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Genetic Links Uncovered Between Psychotic Experiences

By LabMedica International staff writers
Posted on 10 Oct 2019
Psychotic experiences, such as hallucinations and delusions, are features of psychiatric disorders, such as schizophrenia, but they are also reported by approximately 5% to 10% of the general population.

Studying the genetic causes of psychotic experiences in the general population, and its association with the genetic causes of other disorders, may increase the understanding of their pathologic significance. There are shared genetic connections between psychotic experiences and conditions on the psychotic spectrum like schizophrenia, but also with conditions like major depressive disorder and autism spectrum disorder.

Image: The association of genetic liability to psychotic experiences with neuropsychotic disorders and traits has been explored (Photo courtesy of Cardiff University).
Image: The association of genetic liability to psychotic experiences with neuropsychotic disorders and traits has been explored (Photo courtesy of Cardiff University).

A team of scientists working with Cardiff University (Cardiff, UK) analyzed data from the UK Biobank to tease out whether the genetic liability for having a psychotic experience overlaps with that of neuropsychiatric diseases. The team included in their analysis individuals diagnosed with a neuropsychiatric condition, and they had a sample of 7,803 individuals who reported experiencing at least one psychotic experience. The 147,461 individuals who reported no such experience served as the control group.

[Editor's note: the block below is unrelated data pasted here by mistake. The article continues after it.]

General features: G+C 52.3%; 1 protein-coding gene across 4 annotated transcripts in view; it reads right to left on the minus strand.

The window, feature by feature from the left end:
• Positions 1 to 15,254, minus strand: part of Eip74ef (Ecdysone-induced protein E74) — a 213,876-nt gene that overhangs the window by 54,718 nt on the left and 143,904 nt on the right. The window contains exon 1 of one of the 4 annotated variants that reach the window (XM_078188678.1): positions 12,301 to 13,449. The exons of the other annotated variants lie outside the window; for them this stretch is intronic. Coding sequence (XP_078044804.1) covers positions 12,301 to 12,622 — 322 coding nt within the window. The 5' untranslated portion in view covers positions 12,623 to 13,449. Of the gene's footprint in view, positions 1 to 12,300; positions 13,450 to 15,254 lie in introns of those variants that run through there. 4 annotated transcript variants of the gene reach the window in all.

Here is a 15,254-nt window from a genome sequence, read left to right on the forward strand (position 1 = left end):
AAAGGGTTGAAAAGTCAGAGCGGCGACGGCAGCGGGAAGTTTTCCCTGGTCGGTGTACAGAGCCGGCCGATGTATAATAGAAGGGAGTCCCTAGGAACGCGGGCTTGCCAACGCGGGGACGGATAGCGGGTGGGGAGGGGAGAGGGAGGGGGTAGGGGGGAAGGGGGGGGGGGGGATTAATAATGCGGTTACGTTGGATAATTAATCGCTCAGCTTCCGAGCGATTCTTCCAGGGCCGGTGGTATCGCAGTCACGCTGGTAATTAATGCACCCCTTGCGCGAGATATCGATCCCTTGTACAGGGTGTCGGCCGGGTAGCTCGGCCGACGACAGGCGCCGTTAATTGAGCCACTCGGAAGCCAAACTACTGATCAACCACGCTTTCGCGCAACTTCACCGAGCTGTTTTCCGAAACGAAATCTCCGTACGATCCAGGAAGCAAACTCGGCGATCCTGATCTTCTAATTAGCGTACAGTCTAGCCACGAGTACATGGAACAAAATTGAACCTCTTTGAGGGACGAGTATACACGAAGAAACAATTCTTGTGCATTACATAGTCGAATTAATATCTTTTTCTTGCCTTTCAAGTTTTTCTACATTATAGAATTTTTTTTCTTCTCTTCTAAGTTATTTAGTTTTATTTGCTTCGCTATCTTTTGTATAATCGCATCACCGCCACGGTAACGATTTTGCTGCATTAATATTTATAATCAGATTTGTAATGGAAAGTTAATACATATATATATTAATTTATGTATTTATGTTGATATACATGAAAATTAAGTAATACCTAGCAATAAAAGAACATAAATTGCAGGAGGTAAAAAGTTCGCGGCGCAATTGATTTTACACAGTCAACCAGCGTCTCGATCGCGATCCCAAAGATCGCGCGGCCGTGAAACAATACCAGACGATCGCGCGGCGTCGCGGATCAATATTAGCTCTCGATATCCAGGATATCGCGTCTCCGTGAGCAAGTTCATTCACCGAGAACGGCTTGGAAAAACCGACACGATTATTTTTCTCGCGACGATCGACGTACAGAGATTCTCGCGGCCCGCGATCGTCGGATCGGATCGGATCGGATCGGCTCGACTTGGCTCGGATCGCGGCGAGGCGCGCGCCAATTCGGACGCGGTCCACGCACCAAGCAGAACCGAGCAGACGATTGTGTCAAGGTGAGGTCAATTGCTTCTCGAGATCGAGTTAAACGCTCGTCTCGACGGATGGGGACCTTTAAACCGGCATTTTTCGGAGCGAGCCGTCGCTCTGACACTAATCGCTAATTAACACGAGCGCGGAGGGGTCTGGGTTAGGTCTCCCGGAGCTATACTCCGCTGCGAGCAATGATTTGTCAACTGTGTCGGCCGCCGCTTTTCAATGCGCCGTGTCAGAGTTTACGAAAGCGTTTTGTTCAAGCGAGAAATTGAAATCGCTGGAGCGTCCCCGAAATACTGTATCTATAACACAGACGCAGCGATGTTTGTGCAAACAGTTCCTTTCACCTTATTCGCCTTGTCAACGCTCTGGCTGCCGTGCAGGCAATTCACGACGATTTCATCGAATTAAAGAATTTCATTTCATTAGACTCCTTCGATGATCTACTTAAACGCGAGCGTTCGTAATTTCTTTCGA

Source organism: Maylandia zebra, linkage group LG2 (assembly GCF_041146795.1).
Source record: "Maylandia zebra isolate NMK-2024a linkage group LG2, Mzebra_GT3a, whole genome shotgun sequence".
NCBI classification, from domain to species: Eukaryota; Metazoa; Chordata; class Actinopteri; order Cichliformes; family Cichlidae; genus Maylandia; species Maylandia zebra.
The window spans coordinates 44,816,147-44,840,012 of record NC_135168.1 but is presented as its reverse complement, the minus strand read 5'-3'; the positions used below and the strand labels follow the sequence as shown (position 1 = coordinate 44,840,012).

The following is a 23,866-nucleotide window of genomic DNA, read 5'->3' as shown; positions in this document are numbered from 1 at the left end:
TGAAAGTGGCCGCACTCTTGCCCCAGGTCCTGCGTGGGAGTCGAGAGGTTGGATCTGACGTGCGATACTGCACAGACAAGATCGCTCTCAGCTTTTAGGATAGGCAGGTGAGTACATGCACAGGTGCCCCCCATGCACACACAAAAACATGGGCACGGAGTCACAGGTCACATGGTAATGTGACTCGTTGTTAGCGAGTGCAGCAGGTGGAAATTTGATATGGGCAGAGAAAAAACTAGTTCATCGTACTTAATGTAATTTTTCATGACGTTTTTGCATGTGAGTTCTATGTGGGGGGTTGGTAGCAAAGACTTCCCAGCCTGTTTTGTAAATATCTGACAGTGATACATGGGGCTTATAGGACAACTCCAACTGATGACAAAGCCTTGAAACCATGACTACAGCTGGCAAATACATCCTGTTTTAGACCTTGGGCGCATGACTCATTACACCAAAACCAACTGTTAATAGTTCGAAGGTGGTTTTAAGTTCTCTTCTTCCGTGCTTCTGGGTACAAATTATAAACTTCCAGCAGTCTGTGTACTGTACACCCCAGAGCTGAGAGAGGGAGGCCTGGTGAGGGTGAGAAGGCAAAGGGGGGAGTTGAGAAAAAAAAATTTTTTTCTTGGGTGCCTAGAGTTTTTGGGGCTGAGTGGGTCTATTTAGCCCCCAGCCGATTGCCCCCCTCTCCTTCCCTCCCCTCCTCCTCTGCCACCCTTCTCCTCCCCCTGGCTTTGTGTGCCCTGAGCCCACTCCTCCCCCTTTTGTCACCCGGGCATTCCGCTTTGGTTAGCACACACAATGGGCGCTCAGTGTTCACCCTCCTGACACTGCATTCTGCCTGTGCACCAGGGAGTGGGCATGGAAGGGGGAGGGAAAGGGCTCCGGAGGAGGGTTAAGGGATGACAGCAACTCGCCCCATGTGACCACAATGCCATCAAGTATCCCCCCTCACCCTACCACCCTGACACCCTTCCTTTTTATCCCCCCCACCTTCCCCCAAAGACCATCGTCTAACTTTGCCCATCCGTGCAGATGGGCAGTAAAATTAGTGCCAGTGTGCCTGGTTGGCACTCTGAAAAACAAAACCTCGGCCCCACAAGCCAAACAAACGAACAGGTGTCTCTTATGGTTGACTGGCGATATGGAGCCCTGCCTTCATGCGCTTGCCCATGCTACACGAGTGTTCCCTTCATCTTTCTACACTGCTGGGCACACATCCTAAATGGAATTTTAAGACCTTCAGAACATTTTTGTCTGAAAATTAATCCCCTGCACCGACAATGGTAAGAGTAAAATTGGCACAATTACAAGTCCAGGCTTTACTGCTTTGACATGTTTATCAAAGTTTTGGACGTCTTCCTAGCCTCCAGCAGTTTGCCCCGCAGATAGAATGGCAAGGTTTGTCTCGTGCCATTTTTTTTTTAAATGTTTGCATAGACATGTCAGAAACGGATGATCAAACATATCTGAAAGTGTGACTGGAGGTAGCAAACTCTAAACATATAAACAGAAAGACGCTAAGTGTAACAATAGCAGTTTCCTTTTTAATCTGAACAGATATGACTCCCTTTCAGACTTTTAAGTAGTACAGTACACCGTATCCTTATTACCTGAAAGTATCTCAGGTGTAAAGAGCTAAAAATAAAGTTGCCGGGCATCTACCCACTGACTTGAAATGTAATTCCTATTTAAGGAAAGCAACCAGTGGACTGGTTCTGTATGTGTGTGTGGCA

Through a genome-wide association (GWAS) study of any psychotic experience, the scientists identified two variants, an intronic variant in Ankyrin-3 (ANK3) and an intergenic variant rs10994278. ANK3 encodes ankyrin-G, a protein that regulates the assembly of voltage-gated sodium channels and is needed for normal synaptic function. ANK3, the team noted, has also been tied to bipolar disorder. A second GWAS limited to the 2,143 individuals who rated their psychotic experiences to be distressing identified two additional variants, one in an intron of cannabinoid receptor 2 (CNR2) and an intergenic variant rs3849810. CNR2 encodes CB2, one of the two well-known cannabinoid receptors. A third GWAS of the 3,337 individuals who reported multiple psychotic experiences did not turn up any additional loci.

The authors concluded that in the largest GWAS of psychotic experiences from the population-based UK Biobank sample, they found support for a shared genetic liability between psychotic experiences and several psychiatric disorders including schizophrenia, major depressive disorder, bipolar disorder, and neurodevelopmental disorders, indicating that psychotic experiences are not specifically associated with schizophrenia, but rather with a general risk for mental health disorders. The study was published September 25, 2019, in the journal JAMA Psychiatry.

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